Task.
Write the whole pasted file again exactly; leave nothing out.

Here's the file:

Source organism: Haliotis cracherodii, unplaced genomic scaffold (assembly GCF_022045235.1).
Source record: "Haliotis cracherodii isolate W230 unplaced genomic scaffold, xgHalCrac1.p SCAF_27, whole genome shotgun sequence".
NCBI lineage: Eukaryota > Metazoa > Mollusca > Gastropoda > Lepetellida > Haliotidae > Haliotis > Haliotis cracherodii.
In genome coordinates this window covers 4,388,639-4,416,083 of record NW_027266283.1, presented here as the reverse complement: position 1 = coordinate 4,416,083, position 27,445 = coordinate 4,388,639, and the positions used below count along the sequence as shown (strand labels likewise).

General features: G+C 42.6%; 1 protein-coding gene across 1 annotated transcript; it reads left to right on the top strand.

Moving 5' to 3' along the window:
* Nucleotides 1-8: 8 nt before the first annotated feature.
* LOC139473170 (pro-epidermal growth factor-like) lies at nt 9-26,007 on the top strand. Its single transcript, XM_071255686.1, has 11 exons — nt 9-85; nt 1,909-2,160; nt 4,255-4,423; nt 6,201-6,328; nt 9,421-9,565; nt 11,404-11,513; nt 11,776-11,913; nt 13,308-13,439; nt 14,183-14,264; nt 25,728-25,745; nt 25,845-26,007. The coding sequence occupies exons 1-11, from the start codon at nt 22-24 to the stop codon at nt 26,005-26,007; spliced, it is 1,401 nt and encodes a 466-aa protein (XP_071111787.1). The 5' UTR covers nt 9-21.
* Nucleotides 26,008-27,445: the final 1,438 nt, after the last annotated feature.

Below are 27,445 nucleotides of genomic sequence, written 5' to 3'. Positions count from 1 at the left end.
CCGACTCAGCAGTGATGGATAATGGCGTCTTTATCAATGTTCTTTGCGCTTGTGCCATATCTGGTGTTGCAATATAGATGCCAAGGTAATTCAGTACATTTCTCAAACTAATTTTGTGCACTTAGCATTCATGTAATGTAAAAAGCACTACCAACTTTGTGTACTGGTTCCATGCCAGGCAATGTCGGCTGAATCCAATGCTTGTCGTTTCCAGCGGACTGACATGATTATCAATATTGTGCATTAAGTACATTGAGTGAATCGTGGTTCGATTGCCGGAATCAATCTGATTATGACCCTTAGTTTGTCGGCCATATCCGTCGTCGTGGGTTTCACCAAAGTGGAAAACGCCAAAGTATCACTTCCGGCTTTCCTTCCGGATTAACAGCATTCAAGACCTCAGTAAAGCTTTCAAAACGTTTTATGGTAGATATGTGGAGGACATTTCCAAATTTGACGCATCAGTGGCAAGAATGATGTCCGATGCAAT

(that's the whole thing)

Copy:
Source organism: Haliotis cracherodii, unplaced genomic scaffold (assembly GCF_022045235.1).
Source record: "Haliotis cracherodii isolate W230 unplaced genomic scaffold, xgHalCrac1.p SCAF_27, whole genome shotgun sequence".
NCBI lineage: Eukaryota > Metazoa > Mollusca > Gastropoda > Lepetellida > Haliotidae > Haliotis > Haliotis cracherodii.
In genome coordinates this window covers 4,388,639-4,416,083 of record NW_027266283.1, presented here as the reverse complement: position 1 = coordinate 4,416,083, position 27,445 = coordinate 4,388,639, and the positions used below count along the sequence as shown (strand labels likewise).

General features: G+C 42.6%; 1 protein-coding gene across 1 annotated transcript; it reads left to right on the top strand.

Moving 5' to 3' along the window:
* Nucleotides 1-8: 8 nt before the first annotated feature.
* LOC139473170 (pro-epidermal growth factor-like) lies at nt 9-26,007 on the top strand. Its single transcript, XM_071255686.1, has 11 exons — nt 9-85; nt 1,909-2,160; nt 4,255-4,423; nt 6,201-6,328; nt 9,421-9,565; nt 11,404-11,513; nt 11,776-11,913; nt 13,308-13,439; nt 14,183-14,264; nt 25,728-25,745; nt 25,845-26,007. The coding sequence occupies exons 1-11, from the start codon at nt 22-24 to the stop codon at nt 26,005-26,007; spliced, it is 1,401 nt and encodes a 466-aa protein (XP_071111787.1). The 5' UTR covers nt 9-21.
* Nucleotides 26,008-27,445: the final 1,438 nt, after the last annotated feature.

Below are 27,445 nucleotides of genomic sequence, written 5' to 3'. Positions count from 1 at the left end.
CCGACTCAGCAGTGATGGATAATGGCGTCTTTATCAATGTTCTTTGCGCTTGTGCCATATCTGGTGTTGCAATATAGATGCCAAGGTAATTCAGTACATTTCTCAAACTAATTTTGTGCACTTAGCATTCATGTAATGTAAAAAGCACTACCAACTTTGTGTACTGGTTCCATGCCAGGCAATGTCGGCTGAATCCAATGCTTGTCGTTTCCAGCGGACTGACATGATTATCAATATTGTGCATTAAGTACATTGAGTGAATCGTGGTTCGATTGCCGGAATCAATCTGATTATGACCCTTAGTTTGTCGGCCATATCCGTCGTCGTGGGTTTCACCAAAGTGGAAAACGCCAAAGTATCACTTCCGGCTTTCCTTCCGGATTAACAGCATTCAAGACCTCAGTAAAGCTTTCAAAACGTTTTATGGTAGATATGTGGAGGACATTTCCAAATTTGACGCATCAGTGGCAAGAATGATGTCCGATGCAAT